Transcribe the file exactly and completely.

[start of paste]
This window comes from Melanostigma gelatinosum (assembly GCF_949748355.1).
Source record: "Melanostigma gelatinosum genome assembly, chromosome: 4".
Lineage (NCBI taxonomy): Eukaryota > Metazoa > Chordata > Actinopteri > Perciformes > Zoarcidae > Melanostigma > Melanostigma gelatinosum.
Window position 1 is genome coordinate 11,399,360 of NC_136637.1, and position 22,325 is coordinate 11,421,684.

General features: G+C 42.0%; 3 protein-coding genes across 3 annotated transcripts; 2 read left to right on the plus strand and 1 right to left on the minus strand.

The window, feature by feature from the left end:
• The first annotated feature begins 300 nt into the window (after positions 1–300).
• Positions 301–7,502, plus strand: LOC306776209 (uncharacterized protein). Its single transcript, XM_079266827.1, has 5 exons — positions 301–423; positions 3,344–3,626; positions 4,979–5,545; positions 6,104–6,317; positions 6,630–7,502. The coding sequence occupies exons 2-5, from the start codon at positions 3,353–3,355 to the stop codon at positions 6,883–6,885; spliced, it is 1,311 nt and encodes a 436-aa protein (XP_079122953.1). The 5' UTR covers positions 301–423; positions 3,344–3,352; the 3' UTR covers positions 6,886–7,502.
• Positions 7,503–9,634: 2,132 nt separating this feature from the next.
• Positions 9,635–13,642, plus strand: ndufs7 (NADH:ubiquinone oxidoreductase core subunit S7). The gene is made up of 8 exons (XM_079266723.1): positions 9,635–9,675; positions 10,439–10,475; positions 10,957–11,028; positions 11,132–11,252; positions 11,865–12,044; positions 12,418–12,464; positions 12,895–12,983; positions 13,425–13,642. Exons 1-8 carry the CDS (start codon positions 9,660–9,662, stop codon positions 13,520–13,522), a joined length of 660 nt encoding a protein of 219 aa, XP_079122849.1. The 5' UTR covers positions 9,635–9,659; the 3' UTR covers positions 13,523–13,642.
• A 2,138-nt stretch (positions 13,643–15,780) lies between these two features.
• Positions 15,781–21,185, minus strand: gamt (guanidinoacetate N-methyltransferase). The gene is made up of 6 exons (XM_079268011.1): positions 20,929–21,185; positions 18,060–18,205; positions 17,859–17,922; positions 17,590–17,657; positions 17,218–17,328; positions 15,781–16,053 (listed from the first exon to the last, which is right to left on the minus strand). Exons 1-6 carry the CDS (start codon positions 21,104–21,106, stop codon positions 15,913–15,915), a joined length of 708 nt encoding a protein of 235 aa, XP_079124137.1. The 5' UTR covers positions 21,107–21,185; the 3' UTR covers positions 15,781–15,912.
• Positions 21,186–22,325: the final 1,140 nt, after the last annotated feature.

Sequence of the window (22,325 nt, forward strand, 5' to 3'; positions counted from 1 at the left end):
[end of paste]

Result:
This window comes from Melanostigma gelatinosum (assembly GCF_949748355.1).
Source record: "Melanostigma gelatinosum genome assembly, chromosome: 4".
Lineage (NCBI taxonomy): Eukaryota > Metazoa > Chordata > Actinopteri > Perciformes > Zoarcidae > Melanostigma > Melanostigma gelatinosum.
Window position 1 is genome coordinate 11,399,360 of NC_136637.1, and position 22,325 is coordinate 11,421,684.

General features: G+C 42.0%; 3 protein-coding genes across 3 annotated transcripts; 2 read left to right on the plus strand and 1 right to left on the minus strand.

The window, feature by feature from the left end:
• The first annotated feature begins 300 nt into the window (after positions 1–300).
• Positions 301–7,502, plus strand: LOC306776209 (uncharacterized protein). Its single transcript, XM_079266827.1, has 5 exons — positions 301–423; positions 3,344–3,626; positions 4,979–5,545; positions 6,104–6,317; positions 6,630–7,502. The coding sequence occupies exons 2-5, from the start codon at positions 3,353–3,355 to the stop codon at positions 6,883–6,885; spliced, it is 1,311 nt and encodes a 436-aa protein (XP_079122953.1). The 5' UTR covers positions 301–423; positions 3,344–3,352; the 3' UTR covers positions 6,886–7,502.
• Positions 7,503–9,634: 2,132 nt separating this feature from the next.
• Positions 9,635–13,642, plus strand: ndufs7 (NADH:ubiquinone oxidoreductase core subunit S7). The gene is made up of 8 exons (XM_079266723.1): positions 9,635–9,675; positions 10,439–10,475; positions 10,957–11,028; positions 11,132–11,252; positions 11,865–12,044; positions 12,418–12,464; positions 12,895–12,983; positions 13,425–13,642. Exons 1-8 carry the CDS (start codon positions 9,660–9,662, stop codon positions 13,520–13,522), a joined length of 660 nt encoding a protein of 219 aa, XP_079122849.1. The 5' UTR covers positions 9,635–9,659; the 3' UTR covers positions 13,523–13,642.
• A 2,138-nt stretch (positions 13,643–15,780) lies between these two features.
• Positions 15,781–21,185, minus strand: gamt (guanidinoacetate N-methyltransferase). The gene is made up of 6 exons (XM_079268011.1): positions 20,929–21,185; positions 18,060–18,205; positions 17,859–17,922; positions 17,590–17,657; positions 17,218–17,328; positions 15,781–16,053 (listed from the first exon to the last, which is right to left on the minus strand). Exons 1-6 carry the CDS (start codon positions 21,104–21,106, stop codon positions 15,913–15,915), a joined length of 708 nt encoding a protein of 235 aa, XP_079124137.1. The 5' UTR covers positions 21,107–21,185; the 3' UTR covers positions 15,781–15,912.
• Positions 21,186–22,325: the final 1,140 nt, after the last annotated feature.

Sequence of the window (22,325 nt, forward strand, 5' to 3'; positions counted from 1 at the left end):